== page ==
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Page 3: Highlander
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Page 4: Lexus RX400h
The RX400h will also be the first vehicle to have the upgraded Vehicle Dynamic Management (VDM) system, an improved vehicle control system that will anticipate the onset of a skid or slide. Lexus estimates that the RX400h will generate about 270 horsepower, and that the EPA emissions rating will be SULEV (Super Ultra Low Emission Vehicle). The design of the RX400h will be very similar to the RX330, except for brushed aluminum interior highlights and a slightly styled nose. According to Clements, the RX400h should comprise 20% of the RX330 market. "We'll let the market decide," said Clements "But we know that dealers have already taken a huge number of orders for the RX400h."
The critical component to hybrid success remains price. If pricing is competitive with traditional internal combustion engines, popularity is likely assured. Even if there is a greater-than-the-tax-credit discrepancy in price, the profile for hybrids should still be raised; the hybrid choice will become a natural part of the car-buying process.
That itself is a big step. From two-seaters to SUVs, it's been a long time coming, but it looks like hybrid vehicle power has finally made it home.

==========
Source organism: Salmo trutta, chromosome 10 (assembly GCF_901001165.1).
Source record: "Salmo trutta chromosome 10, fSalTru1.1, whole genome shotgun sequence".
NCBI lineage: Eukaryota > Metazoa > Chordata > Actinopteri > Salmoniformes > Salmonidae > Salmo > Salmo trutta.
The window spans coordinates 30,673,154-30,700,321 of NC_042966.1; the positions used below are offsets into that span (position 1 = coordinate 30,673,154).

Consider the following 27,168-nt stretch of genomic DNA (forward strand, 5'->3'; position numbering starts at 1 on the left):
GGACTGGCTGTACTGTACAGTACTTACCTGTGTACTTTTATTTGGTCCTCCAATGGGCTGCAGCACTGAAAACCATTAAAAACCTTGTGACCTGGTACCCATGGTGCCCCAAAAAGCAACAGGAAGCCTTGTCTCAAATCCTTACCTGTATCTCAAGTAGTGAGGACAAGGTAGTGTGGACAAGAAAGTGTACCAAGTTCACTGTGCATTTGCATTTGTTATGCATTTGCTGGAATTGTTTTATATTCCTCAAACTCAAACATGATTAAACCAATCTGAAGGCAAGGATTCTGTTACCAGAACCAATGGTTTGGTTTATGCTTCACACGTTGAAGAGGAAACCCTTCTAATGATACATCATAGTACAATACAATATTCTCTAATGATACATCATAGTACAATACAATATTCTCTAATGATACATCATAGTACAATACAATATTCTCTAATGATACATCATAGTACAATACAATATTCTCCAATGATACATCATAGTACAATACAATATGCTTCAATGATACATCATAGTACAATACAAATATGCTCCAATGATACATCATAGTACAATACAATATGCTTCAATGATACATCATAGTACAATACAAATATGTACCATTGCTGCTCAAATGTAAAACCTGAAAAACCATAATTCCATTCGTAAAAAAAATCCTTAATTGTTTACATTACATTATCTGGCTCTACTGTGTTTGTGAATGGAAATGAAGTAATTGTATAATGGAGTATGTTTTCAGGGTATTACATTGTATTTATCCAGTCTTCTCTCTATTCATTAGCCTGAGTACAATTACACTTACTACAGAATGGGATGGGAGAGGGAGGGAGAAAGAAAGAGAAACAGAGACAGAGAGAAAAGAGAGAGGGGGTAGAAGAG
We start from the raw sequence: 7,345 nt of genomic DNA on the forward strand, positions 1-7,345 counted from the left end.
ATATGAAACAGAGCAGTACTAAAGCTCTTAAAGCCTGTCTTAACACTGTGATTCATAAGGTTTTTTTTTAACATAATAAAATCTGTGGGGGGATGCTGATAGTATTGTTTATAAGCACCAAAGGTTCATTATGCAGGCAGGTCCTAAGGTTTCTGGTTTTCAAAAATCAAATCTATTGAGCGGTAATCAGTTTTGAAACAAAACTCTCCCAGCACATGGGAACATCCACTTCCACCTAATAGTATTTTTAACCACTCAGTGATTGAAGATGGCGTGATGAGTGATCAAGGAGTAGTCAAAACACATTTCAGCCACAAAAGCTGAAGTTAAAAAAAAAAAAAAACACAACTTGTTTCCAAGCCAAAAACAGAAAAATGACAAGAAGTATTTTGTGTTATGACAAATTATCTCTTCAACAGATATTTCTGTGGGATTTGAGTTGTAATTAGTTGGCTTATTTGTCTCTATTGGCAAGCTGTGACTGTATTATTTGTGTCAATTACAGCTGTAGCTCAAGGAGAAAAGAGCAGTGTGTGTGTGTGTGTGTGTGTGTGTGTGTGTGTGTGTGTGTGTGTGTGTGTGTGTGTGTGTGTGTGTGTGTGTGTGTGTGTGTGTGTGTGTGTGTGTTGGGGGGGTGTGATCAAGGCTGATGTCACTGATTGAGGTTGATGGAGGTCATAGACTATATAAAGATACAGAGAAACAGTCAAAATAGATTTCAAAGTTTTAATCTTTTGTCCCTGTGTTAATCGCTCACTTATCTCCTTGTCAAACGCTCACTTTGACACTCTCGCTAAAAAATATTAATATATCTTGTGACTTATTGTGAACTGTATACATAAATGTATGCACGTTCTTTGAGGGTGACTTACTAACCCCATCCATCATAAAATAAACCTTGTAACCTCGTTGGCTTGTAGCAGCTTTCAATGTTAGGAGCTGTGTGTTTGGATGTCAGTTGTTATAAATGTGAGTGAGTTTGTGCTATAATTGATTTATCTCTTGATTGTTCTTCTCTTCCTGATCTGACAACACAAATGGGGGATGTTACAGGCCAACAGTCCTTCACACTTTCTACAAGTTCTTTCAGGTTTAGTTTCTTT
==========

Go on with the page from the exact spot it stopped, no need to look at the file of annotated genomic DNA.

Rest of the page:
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Page 5: Hybrid FAQs
Braking is a little different, as hybrid systems regenerate energy through the braking systems.
Is it true that hybrid vehicles 'turn off' when the vehicle is at a red light?
Yes and no. The gas engine stops running, which is a primary reason why hybrid systems save fuel and limit emissions. When you step on the accelerator, however, the electric generator instantly starts the engine.
Will they ever build a hybrid sports car?
Quite possibly, if they can improve acceleration performance with a hybrid system. There really seems to be little reason why they would build one, however, as lowering fuel costs is not a top priority for these enthusisats.Do you think they will build hybrid trucks?Yes. In fact, hybrid technology is ideally suited for larger vehicles. Chevrolet currently has plans to introduce a Silverado and Tahoe hybrid version in the near future.
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Page 6: Writer's Notes
2005 Ford Escape Hybrid, 2005 Lexus RX400h, 2006 Toyota Highlander Hybrid
The best version is… all should be pretty well refined. Automakers know well that hybrid vehicles must very dependable; Toyota and Ford have spent millions in the fevelopment of these systems.
Before you buy it… Ask yourself what you need. If you spend alot of time locked down in traffic or doing errands, a hybrid system will save time and money, with fewer trips to the pump.
Best thing about SUV hybrids… Fuel economy, space, convenience...with the appropriate safety equipment, these could be the vehicles that offer everything.